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Monroe County encourages people to make emergency plans as coronavirus spreads



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A pedestrian wears a surgical mask as she walks by the VacaValley Hospital on Feb. 27 in Vacaville, California. The Monroe County Health Department released a statement Feb. 28 recommending citizens review their emergency plans to be prepared as the coronavirus continues to spread. Tribune News Service

As the coronavirus continues to spread internationally, the Monroe County Health Department recommends citizens review their emergency plans and suggest citizens focus on being prepared instead of being afraid.

The department released a statement Feb 28 with recommended safety tips for the coronavirus, as well as other viruses that are common this time of year February.

Penny Caudill, a health administrator at the Monroe County Health Department, said there are no confirmed cases in Indiana, but she would not be surprised if at some point the virus did reach the state.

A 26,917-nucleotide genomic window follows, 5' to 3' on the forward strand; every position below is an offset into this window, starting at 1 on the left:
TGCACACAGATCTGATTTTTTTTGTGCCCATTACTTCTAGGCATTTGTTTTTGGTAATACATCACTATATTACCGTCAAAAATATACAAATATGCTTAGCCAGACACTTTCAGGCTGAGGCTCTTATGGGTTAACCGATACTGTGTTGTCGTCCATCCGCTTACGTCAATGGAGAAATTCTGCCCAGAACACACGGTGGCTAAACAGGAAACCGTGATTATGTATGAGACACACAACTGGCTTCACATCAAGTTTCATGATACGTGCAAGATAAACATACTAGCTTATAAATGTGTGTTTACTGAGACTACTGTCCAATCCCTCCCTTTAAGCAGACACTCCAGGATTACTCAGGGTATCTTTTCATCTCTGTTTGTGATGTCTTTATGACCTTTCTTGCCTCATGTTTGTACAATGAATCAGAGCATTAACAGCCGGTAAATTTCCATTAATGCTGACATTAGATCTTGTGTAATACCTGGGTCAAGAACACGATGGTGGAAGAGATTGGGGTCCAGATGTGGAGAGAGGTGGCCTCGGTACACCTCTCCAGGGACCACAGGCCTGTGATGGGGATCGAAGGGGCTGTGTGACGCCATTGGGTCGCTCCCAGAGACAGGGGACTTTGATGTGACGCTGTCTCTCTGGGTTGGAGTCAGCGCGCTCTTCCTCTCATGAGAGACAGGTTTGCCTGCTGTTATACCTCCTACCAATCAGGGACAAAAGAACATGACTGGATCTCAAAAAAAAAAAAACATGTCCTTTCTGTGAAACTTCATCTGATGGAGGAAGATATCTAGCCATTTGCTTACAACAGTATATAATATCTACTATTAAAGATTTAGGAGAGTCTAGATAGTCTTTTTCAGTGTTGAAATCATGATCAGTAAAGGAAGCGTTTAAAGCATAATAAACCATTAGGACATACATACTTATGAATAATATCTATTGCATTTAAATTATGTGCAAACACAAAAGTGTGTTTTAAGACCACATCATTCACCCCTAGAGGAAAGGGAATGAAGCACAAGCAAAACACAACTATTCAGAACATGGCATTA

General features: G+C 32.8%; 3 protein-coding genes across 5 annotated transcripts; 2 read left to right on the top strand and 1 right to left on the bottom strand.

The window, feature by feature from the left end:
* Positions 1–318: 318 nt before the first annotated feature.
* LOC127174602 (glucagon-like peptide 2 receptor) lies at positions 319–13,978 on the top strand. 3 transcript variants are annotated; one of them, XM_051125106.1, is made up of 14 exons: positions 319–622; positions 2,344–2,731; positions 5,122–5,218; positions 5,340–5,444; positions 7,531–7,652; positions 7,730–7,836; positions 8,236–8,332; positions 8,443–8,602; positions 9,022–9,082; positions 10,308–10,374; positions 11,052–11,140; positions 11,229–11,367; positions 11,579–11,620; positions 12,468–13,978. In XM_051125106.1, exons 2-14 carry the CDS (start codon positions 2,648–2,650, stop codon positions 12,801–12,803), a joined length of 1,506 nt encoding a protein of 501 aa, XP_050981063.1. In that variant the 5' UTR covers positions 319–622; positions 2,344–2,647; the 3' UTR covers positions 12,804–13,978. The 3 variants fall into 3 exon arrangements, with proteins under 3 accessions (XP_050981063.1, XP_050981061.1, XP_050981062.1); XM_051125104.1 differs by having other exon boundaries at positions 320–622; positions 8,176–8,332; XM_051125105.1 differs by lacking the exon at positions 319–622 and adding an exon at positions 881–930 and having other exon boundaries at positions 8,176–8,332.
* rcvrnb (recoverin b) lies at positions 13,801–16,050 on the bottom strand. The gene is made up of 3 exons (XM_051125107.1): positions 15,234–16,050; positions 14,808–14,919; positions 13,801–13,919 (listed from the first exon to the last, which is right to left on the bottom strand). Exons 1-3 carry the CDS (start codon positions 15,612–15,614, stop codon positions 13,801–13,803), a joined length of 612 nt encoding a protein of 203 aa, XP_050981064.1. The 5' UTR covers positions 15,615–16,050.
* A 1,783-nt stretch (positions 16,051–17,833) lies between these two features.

“We need to do the things we can do to control our own situations,” Caudill said.

The department recommends planning how to get food and necessities without going outside for two weeks and stocking up enough food to stay inside on short notice.

According to the release, thinking about the possibility of working from home and planning for daycares to be closed are parts of the emergency plans people can consider.

Caudill said the department deals with outbreaks on a somewhat regular basis, but it is prepared to adapt its typical response because of the new virus and the difficulty of knowing what to expect.

The Monroe County Health Department is doing what it can to reduce the risk of an outbreak in the county by working with IU and others to review safety plans. They update people and inform them about precautions they can take.

Caudill said people should also focus on keeping surfaces that are frequently touched clean, such as cell phones.

According to the release, residents can take action to decrease the risk of all viruses by following the three C’s: covering your coughs or sneezes, cleaning your hands often and containing your sickness by staying home when you are ill. 

“The more prepared we are the calmer we can be,” Caudill said.

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